With summer on the horizon, you’re probably planning on spending a lot of time in the sun and packing on sunblock. While there’s nothing wrong with protecting your skin from the sun, did you know that sunblock can also block out the essential vitamin D? Vitamin D is a fat-soluble vitamin found in food and produced when sun rays hit your skin. It is necessary for the absorption of calcium in your digestive tract. Vitamin D also helps maintain blood levels of calcium and phosphate which is essential for bone health.
A deficiency in this vitamin can lead to weak and brittle bones and cause muscle weakness and pain. Vitamin D deficiency has also been linked to numerous conditions such as certain cancers, cardiovascular diseases, and psychological and autoimmune disorders. It can also lead to rickets in children and osteoporosis in adults.
Experts recommend that you get at least 600 IU (International Units) of vitamin D each day. Since vitamin D is not present in most foods, deficiency in this vitamin is very common. Here is a list of foods of Vitamin D rich foods to incorporate into your diet.
Milk is primarily a source of calcium, and to help calcium absorption, it is fortified with vitamin D. This process began in the 1930s when rickets, a disease that causes soft bones, stunted growth, and deformities, affected 80% of the children in Boston. One cup of whole milk contains 140 UI of vitamin D. In addition, it is rich in potassium, phosphorous, riboflavin, and protein.
If you’re a vegan or lactose intolerant, you can reap still get your daily dose of vitamin D with milk alternatives. Similar to cow’s milk soy and almond milk are fortified with vitamin D. One cup of almond milk contains 99 UI of vitamin D. The best thing about almond milk is that is its smooth and nutty flavor.
Fish oils contain a significant amount of vitamin D; therefore, fatty fish like salmon are a great source of the vitamin. In fact, one filet of salmon has 647 UI of vitamin D. Also, one filet abundant in protein, omega-3 fatty acids, and the antioxidant astaxanthin. Astaxanthin is associated with vitamin A and has anti-inflammatory properties. A tender and flaky baked salmon would make for a healthy and delicious dinner.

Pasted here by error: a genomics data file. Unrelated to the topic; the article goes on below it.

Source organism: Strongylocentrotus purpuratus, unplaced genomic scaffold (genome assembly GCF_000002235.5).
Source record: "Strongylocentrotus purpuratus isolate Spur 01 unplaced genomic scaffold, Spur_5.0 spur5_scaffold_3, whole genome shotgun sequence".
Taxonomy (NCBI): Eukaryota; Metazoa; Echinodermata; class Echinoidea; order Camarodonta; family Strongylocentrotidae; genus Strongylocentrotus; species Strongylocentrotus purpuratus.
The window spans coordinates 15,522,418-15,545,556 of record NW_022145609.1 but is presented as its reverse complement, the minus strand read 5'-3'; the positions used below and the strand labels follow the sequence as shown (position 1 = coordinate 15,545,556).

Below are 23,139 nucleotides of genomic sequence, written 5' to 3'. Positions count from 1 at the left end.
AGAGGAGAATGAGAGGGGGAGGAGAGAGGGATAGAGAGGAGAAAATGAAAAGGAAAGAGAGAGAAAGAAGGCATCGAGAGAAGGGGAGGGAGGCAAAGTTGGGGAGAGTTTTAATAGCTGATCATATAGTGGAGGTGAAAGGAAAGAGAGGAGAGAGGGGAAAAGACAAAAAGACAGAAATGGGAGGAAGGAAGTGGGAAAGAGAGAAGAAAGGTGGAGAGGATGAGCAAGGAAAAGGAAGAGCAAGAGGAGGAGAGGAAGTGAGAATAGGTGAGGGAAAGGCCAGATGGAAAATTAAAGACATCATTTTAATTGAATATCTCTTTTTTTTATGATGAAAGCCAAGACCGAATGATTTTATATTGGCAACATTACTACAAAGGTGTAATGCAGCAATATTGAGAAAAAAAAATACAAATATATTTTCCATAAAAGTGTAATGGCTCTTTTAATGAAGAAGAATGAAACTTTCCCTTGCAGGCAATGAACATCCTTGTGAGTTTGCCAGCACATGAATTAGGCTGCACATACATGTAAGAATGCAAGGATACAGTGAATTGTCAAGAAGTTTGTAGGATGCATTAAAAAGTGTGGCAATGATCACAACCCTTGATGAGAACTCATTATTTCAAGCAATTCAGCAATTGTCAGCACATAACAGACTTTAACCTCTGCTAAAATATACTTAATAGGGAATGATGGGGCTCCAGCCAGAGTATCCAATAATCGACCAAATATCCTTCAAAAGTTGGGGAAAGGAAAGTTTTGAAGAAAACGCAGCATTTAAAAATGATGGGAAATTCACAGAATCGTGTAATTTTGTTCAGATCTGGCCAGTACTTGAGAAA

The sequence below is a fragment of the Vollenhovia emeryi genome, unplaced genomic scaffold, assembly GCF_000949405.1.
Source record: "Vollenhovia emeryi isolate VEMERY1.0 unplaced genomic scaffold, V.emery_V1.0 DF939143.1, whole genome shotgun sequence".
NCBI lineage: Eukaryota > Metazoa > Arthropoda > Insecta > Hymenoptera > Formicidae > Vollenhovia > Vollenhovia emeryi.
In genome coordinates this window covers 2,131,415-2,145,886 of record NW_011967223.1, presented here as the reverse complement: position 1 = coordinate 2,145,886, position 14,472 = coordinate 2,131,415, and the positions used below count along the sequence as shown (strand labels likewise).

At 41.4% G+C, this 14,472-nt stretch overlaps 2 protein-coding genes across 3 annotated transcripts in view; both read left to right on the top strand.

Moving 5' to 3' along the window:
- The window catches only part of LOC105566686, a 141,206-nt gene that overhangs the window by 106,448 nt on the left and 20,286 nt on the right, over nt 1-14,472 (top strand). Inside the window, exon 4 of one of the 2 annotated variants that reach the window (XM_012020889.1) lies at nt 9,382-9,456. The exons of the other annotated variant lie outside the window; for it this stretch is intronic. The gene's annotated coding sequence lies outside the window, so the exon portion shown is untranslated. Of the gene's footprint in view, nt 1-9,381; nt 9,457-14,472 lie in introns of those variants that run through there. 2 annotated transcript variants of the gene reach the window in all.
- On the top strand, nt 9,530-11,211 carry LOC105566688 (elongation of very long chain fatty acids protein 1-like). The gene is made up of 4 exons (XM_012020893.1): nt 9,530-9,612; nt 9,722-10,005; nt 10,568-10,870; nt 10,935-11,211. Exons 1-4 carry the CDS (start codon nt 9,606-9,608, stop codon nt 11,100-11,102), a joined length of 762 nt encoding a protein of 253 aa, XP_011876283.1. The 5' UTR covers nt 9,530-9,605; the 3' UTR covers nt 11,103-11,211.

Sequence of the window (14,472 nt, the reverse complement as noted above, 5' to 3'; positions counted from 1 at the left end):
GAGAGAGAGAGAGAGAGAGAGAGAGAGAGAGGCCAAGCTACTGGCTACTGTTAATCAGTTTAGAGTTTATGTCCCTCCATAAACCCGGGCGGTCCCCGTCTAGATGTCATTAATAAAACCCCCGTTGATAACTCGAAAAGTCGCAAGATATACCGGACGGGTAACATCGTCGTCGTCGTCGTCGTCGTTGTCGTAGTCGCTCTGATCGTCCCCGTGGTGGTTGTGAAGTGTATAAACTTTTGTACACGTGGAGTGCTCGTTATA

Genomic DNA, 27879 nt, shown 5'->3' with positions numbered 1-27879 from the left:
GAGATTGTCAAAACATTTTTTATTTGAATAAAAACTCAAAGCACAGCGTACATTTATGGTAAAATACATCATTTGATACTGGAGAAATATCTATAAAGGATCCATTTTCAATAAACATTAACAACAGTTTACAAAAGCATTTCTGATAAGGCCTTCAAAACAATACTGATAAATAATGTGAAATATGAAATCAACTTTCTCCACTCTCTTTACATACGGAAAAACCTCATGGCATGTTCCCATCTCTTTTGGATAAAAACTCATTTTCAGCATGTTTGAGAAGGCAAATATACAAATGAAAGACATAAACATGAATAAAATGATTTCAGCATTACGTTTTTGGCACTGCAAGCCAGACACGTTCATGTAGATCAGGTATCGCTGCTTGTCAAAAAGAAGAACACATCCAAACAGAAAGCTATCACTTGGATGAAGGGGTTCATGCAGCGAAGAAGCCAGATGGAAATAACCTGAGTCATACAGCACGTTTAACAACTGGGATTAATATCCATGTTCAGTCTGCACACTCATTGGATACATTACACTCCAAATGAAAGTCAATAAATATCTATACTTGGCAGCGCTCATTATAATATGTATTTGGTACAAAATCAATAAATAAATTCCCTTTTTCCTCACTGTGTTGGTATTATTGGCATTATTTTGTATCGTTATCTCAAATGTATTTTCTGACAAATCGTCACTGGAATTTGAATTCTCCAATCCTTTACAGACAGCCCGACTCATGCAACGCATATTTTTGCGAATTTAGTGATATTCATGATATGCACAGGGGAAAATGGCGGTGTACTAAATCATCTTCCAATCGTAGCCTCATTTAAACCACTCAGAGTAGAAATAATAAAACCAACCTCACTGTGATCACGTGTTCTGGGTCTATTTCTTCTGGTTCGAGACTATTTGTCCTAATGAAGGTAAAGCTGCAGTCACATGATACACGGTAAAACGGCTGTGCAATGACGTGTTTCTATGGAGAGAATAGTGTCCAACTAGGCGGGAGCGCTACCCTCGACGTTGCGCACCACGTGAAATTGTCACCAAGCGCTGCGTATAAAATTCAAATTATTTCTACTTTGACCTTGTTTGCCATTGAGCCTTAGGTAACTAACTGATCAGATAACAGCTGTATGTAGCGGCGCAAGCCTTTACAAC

Like salmon, tuna is high in fatty acids and vitamin D. One can of tuna has 863 UI of vitamin D. It is also a great source of potassium, magnesium, selenium, and zinc. You’re not limited to the usual tuna sandwich, you can toss it in a salad or add to a pasta dish.
Vegans and vegetarians are at a higher risk of vitamin D deficiency because of their limited intake of dairy, meat, and fish. If you have a plant-based diet, make sure to include fortified tofu. Be sure to pay attention to the packaging the next time you go grocery shopping because not all tofu is fortified with vitamin D. One serving of fortified tofu contains 101 UI of vitamin D. Tofu is more versatile than you think. You can bake it, grill it, or add to a delicious stir-fry.
Fortified Orange Juice
While oranges are sufficient in vitamin C and calcium, but they naturally lack vitamin D. Like milk, orange juice is fortified to with vitamin D to increase your body’s absorption of calcium. One cup of orange juice has 101 UI of vitamin D–which is about 17% of your daily recommendation.
The yolk of the egg is loaded with vitamin D. Specifically each egg yolk has about 40 UI of vitamin D and two eggs is around 80 UI. In addition, eggs are high in protein and lutein, an antioxidant helps maintain heart help and protect against eye disorders. There’s no better way to start the day than with a hefty dose of vitamin D.
Speaking of breakfast, cereal is another source of vitamin D. Much like other foods on this list, cereal is fortified to add vitamins and minerals like vitamin D and iron. The reason for this originated in the 1930s, in an attempt to correct nutrient deficiencies. A bowl of whole grain Cheerios has 40 UI of vitamin D and 3 grams of fiber. While cereal is loaded with vitamins and minerals, steer clear away from cereals loaded with added sugar as they would counteract its health benefits.
These little crustaceans are low in calories but high in vitamins including vitamin D. One serving of shrimp has 152 UI of vitamin D. Although they possess essential vitamins and omega-3 fatty acids, shrimp do contain a large amount of cholesterol. However, they are perfectly fine when consumed in moderation. Feel free to enjoy fresh shrimp ceviche this summer–moderately.
UV Exposed Portabella Mushrooms
Regular portabella mushrooms have a very small amount of vitamin D; however, one mushroom grown with UV light can have up to 524 UI of vitamin D. Like discussed earlier, rickets, a bone disease in children caused by a vitamin D deficiency, was widespread in the late 18th century and 19th century. In 1921, physicians Hess and Unger began treating children with rickets with direct sunlight, and they noticed a significant improvement in their condition. Thus, the idea of growing mushrooms in UV light has the same notion. Not only are they high in vitamin D but they are also a great source of potassium, B-complex vitamins, selenium. When shopping for portobello mushrooms, make sure the labels to ensure that it was grown with UV light.